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Sobibor survivor testifies in Demjanjuk trial

MUNICH, Germany (JTA) – A survivor testifying at the war crimes trial of accused Nazi death camp guard John Demjanjuk said he did not recall seeing Demjanjuk at the camp.

The court heard Tuesday from Thomas Blatt, 82, one of the few remaining survivors of the Sobibor death camp. Blatt, who lost his family there, recounted many details about his months at the camp until he escaped during a prisoner uprising in October 1942. He said he could not remember seeing Demjanjuk there.

Demjanjuk, 89, is being tried in Germany as an accessory to the murder of 27,900 Jews at Sobibor in 1943. An estimated 250,000 Jews died in the camp’s gas chambers.

Prosecutors say they will present hard evidence that Demjanjuk was a guard there. Blatt said all guards there were accomplices to murder.

Another escapee from Sobibor, Philip Bialowitz, 84, is due to testify this week. He told JTA Tuesday that he also "did not remember the faces of all the guards. But I know they sometimes surpassed the Germans in atrocity.”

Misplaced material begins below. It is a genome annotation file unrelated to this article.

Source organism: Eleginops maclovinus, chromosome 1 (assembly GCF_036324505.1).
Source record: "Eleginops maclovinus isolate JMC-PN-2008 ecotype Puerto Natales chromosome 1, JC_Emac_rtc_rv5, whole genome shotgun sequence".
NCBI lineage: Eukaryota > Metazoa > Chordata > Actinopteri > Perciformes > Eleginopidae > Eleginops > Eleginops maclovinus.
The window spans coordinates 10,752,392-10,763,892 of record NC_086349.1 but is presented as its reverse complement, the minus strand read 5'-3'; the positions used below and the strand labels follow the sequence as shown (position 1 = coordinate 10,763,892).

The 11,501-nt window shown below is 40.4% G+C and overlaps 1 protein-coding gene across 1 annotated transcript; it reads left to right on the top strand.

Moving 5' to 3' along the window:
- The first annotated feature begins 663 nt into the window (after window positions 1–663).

Blatt divides his time between California and Poland; Bialowitz lives in New York City.

Selected to work at the camp, Blatt had several jobs, including burning the personal documents and books of the victims.

On one occasion when he was forced to rake clean the path that led to the gas chambers, he said he found bits of colored paper littering the ground; the Jews, realizing they were to be killed, tore to shreds any money they had so that it would not fall into the hands of their tormentors, Blatt explained.

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